On this page you may go to: Introduction , Related links, Ripe environment, Potential pitfalls, Nitty gritty details


A social network is a web site that provides users with a variety of tools to help them construct personal home pages and locate and connect with other users with similar interests and backgrounds.

Ning (“peace” in Chinese) is a free, web-based platform for creating, extending, and customizing a social network from scratch. Although Ning was not created specifically for educators and students, it is a popular platform for creating educational networks. (See Related links below for examples.) Other web-based social networking tools include Ectolearning, Elgg, and Think.com (for elementary contexts).

For a basic introduction to social networking, watch the first video by Common Craft. The second video is an interview by Darren Draper with Steve Hargadon, founder of Classroom 2.0, one of the largest and most dynamic teacher social networks:

Related links

Ripe environment

Do one or more of the following preconditions describe your school culture and/or your school-based mentoring program? If so, then a social network may be an appropriate intervention:
  • Annual staff turnover rate and/or large staff population limits communication and collegiality.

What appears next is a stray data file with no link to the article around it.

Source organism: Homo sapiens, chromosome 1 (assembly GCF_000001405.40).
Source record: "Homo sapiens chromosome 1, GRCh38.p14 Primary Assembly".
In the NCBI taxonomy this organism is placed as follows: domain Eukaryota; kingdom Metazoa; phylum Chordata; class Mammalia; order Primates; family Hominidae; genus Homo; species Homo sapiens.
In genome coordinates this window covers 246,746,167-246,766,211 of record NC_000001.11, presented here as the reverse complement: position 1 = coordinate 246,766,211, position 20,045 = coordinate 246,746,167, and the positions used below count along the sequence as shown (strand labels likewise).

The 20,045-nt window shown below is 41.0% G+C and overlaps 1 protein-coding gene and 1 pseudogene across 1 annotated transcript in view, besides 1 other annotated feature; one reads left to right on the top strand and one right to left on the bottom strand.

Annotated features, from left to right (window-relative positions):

• Teachers want a safe and secure virtual home in which to try out new learning and skills.
  • Grade level teams, committees, and curriculum groups need a way to communicate, collaborate, and share resources asynchronously due to time constraints.
  • Mentoring team needs a quick-and-dirty way to upload, archive, and share documents and other resources to support their program.
  • Mentoring team wants to publish news and announcements about their program, to essentially create a quick-and-dirty home page.

Potential pitfalls

  • Ning networks (and other social networks) tend to be blocked by Internet filters. Check with your school's technology coordinator.
  • Lack of awareness of the educational validity of networks may limit the adoption of networking into teacher professional practice.
  • Network moderation should be a shared responsibility; some training may be required.

Ning: the nitty gritty details

  • Installation: none required (web-based)
  • Registration: simple and free, with option to create a member profile
  • Design/user interface: basic three-column layout with a variety of templates and numerous customizable options
  • Tech support: help index, network creators' forum, Ning in Education support community, and tech support via email
  • Cost: free but subject to advertising, which costs $20 per month to remove. Ad-free student networks are available but must be certified.
  • Scalability: unlimited users and file uploads. In private networks, up to 500 mb of content is allowed.
  • Reliability: slow page downloads and occasional server outages
  • Usability: scored 4 out of 5 on a usability scale at TechCrunch.com; similarity to other large networking sites is considered a plus by some
  • User features: secure login with privacy settings and passwords, content moderation by network administrator(s), membership directory with thumbnail portraits, file uploads and content sharing, groups, customizable profile pages, keyword search, messaging/comment board, RSS, and email notification.
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